277: How to Beat ‘Analysis Paralysis’ and start achieving

One of the hardest things about the world of entrepreneurship is that you look out at the world and see opportunities all around you; you get excited about little stuff, big stuff, and all the different ways to make money. A lot of people don’t know what to pick, so they never move.

Analysis paralysis is the act of overanalyzing to the point of taking no action at all for long points of time. People can get ready and aim, but they never end up taking a shot. They’re met with the fear of failure and anxiety, and it’s the main reason people never start building the business and life that they want. There are a few key reasons behind this:

  • Opportunities are endless
    • The grass always looks greener, and there are a ton of great companies that you can have success with.
  • Resources for analysis are endless
    • Information is incredible but can easily lead to information overload.
    • There’s tons of great content open for binging, but the podcasts, self-help books, and online courses are useless if you don’t apply the lessons.
  • Markets are endless
    • You can always find more competitors and cities to analyze, consistently looking for the sweet spot.
  • Things can move really slowly
    • It takes a while to build momentum, build a website, and get your business going. You may labor away for a year or longer.
    • Seth Godin talks about this in his book The Dip.
  • Taking a different path is uncomfortable
    • You don’t need to comply with what most people do, you need to chase what will give you the lifestyle you want.
    • Take advice from everybody in your circles, but only act on what is relevant to you and your goals.

You need to combat analysis paralysis, you need to aim and fire. Most resources will be forgotten if you’re not applying them to your life and your situation. Time, not money, is your most valuable asset, and every day that you waste doing research should be viewed as lost earning potential.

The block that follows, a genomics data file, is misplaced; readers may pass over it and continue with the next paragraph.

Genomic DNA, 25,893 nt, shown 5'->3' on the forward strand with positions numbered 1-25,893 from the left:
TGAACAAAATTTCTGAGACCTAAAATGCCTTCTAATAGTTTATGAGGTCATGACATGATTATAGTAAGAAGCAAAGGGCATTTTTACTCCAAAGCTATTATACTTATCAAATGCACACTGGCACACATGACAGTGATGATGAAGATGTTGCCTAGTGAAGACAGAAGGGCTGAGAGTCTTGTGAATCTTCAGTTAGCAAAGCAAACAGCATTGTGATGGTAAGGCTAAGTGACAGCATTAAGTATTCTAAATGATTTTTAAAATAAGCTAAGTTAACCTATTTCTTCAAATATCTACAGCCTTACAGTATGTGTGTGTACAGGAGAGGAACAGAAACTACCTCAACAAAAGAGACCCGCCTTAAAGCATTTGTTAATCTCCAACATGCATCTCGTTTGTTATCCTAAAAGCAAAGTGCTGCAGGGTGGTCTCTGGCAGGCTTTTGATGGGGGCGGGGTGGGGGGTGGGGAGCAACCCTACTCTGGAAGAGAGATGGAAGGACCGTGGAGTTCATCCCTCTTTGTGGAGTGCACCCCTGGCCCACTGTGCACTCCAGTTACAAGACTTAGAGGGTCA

Consider setting up multiple businesses–it’s quick, cheap, and you can let them sit and see what plays out best for you. Get a Google My Business location, a website, used equipment, and some basic tools, and you’ll have what you need for day one.

Don’t fear competition. Just because there’s a good competitor in the market doesn’t mean you can’t carve out your piece of the pie. You will never find a no-risk amazing business off the bat. Competitors are good, they prove that the business is in demand.

Work quickly and efficiently. You can do a quick market analysis for a low-risk, low barrier to entry business in a day or two After that, commit to acting and learning on the fly. Continue to consume material, but spend time applying it.

Finally, set goals. Give them a timeline and a measure for success. See if you’re working towards them over time or if it’s time to close down shop. If it’s working, get serious about buckling down and working on something that takes time to develop. It won’t be fun all the time, you won’t get paid right away, but you’re operating on a 3-5 year plan. Take shots, build momentum, and get things going.

Three Key Takeaways

  1. An overwhelming amount of opportunities and resources can drive analysis paralysis, causing entrepreneurs to put off taking their shots.
  2. Consuming podcasts, books, and articles is only valuable if you go out and apply the learnings to your current situation.
  3. Time is your most valuable resource; get moving and take shots.

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I started the Sweaty Startup in December of 2018 because I believe the Shark Tank and Tech Crunch culture is ruining the real spirit of low-risk entrepreneurship.